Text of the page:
The HR Specialist

Poll shows that most Americans back new OT rules.

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Having trouble getting senior management to take the new overtime regulations seriously? If executives seem to believe they can wait to get serious, scare them straight with these warnings.

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In a significant defeat for small business, the 5th Circuit Court of Appeals on June 10 upheld the National Labor Relations Board’s controversial “ambush election” rule that critics say unfairly makes it easier for unions to organize.

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The Occupational Safety and Health Administration has a message for employers that ignore its new accident reporting requirements: If you miss the shortened reporting requirement, expect a surprise inspection or two.

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No federal law dictates what information must be included on employment applications. However, there are certain statements you may want to include.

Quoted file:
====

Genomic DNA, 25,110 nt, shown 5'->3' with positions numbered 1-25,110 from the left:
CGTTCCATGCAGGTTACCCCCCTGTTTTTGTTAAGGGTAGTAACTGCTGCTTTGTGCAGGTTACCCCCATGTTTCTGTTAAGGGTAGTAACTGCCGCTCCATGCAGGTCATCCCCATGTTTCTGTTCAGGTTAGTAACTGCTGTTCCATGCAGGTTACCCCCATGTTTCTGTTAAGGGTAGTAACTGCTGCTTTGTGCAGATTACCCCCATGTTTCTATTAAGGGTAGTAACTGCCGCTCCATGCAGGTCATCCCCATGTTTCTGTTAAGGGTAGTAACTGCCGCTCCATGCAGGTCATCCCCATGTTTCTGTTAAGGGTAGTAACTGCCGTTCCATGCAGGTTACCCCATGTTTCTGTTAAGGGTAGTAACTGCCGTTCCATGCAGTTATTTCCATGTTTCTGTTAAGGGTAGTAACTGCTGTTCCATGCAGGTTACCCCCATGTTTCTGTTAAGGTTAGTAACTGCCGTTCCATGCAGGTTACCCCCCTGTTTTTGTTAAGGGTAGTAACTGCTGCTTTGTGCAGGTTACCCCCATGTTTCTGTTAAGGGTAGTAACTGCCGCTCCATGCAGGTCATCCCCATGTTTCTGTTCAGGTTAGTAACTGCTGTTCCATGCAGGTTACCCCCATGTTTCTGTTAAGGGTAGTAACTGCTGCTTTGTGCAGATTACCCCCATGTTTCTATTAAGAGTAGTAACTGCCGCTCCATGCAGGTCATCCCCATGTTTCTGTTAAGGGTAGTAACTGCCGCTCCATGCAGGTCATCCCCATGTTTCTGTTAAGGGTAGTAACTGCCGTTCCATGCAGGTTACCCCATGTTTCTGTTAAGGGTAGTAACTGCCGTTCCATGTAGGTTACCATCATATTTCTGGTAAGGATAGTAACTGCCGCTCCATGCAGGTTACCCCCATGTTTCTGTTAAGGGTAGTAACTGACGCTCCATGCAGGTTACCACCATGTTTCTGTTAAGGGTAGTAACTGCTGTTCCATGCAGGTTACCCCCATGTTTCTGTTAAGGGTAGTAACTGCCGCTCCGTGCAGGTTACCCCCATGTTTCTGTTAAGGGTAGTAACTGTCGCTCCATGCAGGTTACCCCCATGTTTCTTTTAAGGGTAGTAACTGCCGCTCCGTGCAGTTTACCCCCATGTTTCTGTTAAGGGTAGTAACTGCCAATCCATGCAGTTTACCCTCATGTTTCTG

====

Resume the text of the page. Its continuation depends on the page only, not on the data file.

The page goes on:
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On paper, zero-tolerance policies seem like a good idea: You warn employees that your organization will not tolerate even one instance of on-the-job misconduct. But life isn’t always so simple.

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When faced with an employee who may have a physical or mental disability, a manager’s legal antenna should go up right away. The ADA requires employers to engage in an interactive dialog with employees to determine whether a disability can be accommodated. Do it wrong, and you’re probably looking at a lawsuit. Here’s how to handle the conversation.

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The National Labor Relations Board’s new joint employer standard violates the National Labor Relations Act, according to opening briefs filed by Browning-Ferris Industries in a closely watched lawsuit that seeks to overturn a major NLRB decision.

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Don’t worry if you need to take some time to investigate whether an employee broke a workplace rule and should be terminated. While a speedy resolution may be easy sometimes, other cases take time and deserve a thorough investigation.

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Employees say they’re willing to trade off other benefits in exchange for more vacation time—but consistently decline to take time off to which they are entitled, according to a new survey by the HR software development firm Namely.

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